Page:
The Nationalist Party had a good meeting in Ħaż-Żabbar yesterday judging at least from the broad smiles on the photos.

One of the toughest part of being a politician is putting on a brave face. They have breakfast listening to Vesti la Giubba and reading Malta Today before boldly braving the high expectations of their supporters.

A fourth monthly sample in a row confirms that nothing in Joseph Muscat’s abysmal record of governance and corruption alienates any of his support. And nothing in Joseph Muscat’s abysmal record of governance and corruption rallies support around Adrian Delia.

For every respondent who expressed confidence in Adrian Delia, there were two expressing confidence in Joseph Muscat.

More than nine out of every ten people who voted Labour last year say they would do so again, showing a level of retention unlikely for a government in its first year of its second term.

Only six out of every ten people who voted PN last year say they would do so again.

At least a few PN 2017 voters would vote Labour now. Most would not vote or can’t make up their mind.

This is the fourth sample in a row and even at these miserable levels there is no evidence of a trend of improvement, however slow, in the fortunes of the PN.

In spite of privately held theories and rationalisations, Sliema-type Daphne Caruana Galizia readers — the much maligned ‘elite’ — do not amount to thirty-five per cent of the 2017 PN vote. This is neither geographically specific (the north-south differences in voting intentions of 2017 PN voters are subtle and uncertain) nor culturally limited.

Nor is it, as some privately held theories and rationalisations want to suggest, the product of dissent in the parliamentary group or, even less so, the result of a critical blogger thankfully retired from frontline politics after a certain bus reform.

Nor is it, as some privately held theories and rationalisations insist, the consequence of misguided reporting by a journalist whose life was interrupted before she could be persuaded by a strong interview on The Malta Independent on Sunday that would have had her rehabilitate her erstwhile target.

The gap between the political parties at such a time when Labour is so grotesquely undeserving of the people’s trust are in my view due to several reasons. I’ll list four.

Firstly, the PN has not perceptibly reversed its loss of capacity to mobilise support. That loss of capacity did not start last year. The 2017 elections were a culmination of a trend that started around 1998 of withering the party’s grass roots campaigning ability. Since last year things got worse. Local and street level campaigners, to the extent that they exist, appear more focused on bullying sceptical Nationalist voters into submission than to acquire a single Labour voter to the cause, whatever that may be. And the results are manifest.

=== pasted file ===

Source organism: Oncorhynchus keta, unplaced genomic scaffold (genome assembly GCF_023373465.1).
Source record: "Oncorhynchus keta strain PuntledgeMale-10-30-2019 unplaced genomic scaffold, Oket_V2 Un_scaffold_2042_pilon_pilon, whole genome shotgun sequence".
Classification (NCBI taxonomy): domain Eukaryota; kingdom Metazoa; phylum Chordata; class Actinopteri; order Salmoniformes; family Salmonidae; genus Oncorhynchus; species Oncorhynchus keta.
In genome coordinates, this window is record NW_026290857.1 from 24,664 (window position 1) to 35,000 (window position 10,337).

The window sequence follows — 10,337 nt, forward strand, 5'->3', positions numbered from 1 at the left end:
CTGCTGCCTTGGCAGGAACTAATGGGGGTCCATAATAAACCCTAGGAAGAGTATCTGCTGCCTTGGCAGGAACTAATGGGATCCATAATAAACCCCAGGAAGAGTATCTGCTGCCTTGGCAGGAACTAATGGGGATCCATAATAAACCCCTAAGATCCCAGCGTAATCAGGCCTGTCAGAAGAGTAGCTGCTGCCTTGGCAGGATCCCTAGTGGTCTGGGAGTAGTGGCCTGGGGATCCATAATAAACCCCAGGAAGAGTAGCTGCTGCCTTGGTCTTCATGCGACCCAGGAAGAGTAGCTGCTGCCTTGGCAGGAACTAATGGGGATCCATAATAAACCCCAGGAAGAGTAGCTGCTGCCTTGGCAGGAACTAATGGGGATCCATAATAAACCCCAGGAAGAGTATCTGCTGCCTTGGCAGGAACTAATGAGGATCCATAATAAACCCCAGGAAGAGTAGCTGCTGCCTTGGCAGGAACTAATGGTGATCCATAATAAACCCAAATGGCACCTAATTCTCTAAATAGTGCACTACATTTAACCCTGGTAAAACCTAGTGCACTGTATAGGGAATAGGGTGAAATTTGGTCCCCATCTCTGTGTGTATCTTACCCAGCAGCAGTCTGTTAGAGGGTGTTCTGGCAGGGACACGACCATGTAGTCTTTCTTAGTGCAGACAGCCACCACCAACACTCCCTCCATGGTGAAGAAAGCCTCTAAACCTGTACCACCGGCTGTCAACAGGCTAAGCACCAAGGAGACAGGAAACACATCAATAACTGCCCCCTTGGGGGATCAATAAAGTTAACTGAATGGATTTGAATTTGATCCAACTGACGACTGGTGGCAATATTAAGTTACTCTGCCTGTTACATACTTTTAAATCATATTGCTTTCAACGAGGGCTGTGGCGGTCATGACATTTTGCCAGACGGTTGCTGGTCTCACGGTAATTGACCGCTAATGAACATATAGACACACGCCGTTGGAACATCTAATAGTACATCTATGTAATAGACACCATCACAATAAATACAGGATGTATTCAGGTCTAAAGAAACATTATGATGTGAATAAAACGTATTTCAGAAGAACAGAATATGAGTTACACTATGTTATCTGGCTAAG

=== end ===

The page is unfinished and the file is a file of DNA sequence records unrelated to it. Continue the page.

Secondly, beyond the categorical anti-abortion or anti-anything that might be construed to be an anticipation of abortion, the PN is flimsy on most matters of policy. It has bought wholesale the notion that the economy is doing well and there is no hint the party has an alternative economic plan the electorate can consider. Issues dropped by Labour are largely dropped by the PN. Whilst the core PN conservative Catholic vote is consolidated (and perhaps some conservative Catholic Labour voters might eventually look for the PN if the abortion issue bubbles up more), environmentalists, social humanitarians, and people who insist on clean and transparent governance find their matters of interest are no longer part of political discourse.

Thirdly, the PN’s front bench has nowhere near acquired yet the appearance and the linguistic ability to inspire confidence as a ready to serve Cabinet in waiting. U ejja come on, ethically compromised, professionally over-rated, politically vacuous Edward Scicluna is still a more obvious Finance Minister in people’s minds than Kristy Debono. It is hard to imagine what can happen to change that. That people would rather have prostitute-shagging, alcohol-fuelled, assassin-socialising vagabond Chris Cardona over, frankly, anyone else, is truly depressing. But here we are.

Fourthly, the sycophantic and fawning reporting of the party leader on party media is off-putting to anyone but the core vote that would vote PN if an infant was placed there. People who traditionally vote PN but remain sceptical about the party leader are unlikely to be converted by daily reporting of the royal progresses of the Adrian Delia entourage notwithstanding the hugs and kisses. That sort of thing does not work on North Korean TV, it’s not going to make much difference here. Certainly not in isolation. To be fair there has been a little movement to some more biting reporting of the government the last few weeks but too little to have had an impact on survey responses yet. And while the media appear to prefer nurturing a fan club rather than a political movement, its use as a means to reach out to some of the 70,000 that form the difference between people who intend to vote Labour over the people who intend to vote PN is utterly squandered.

That’s four reasons and none of them include Adrian Delia, his abilities or lack thereof, or even the timeliness of his tax returns. Neither angry finger pointing nor inane and utterly unjustified jubilation in party clubs is going to change the numbers.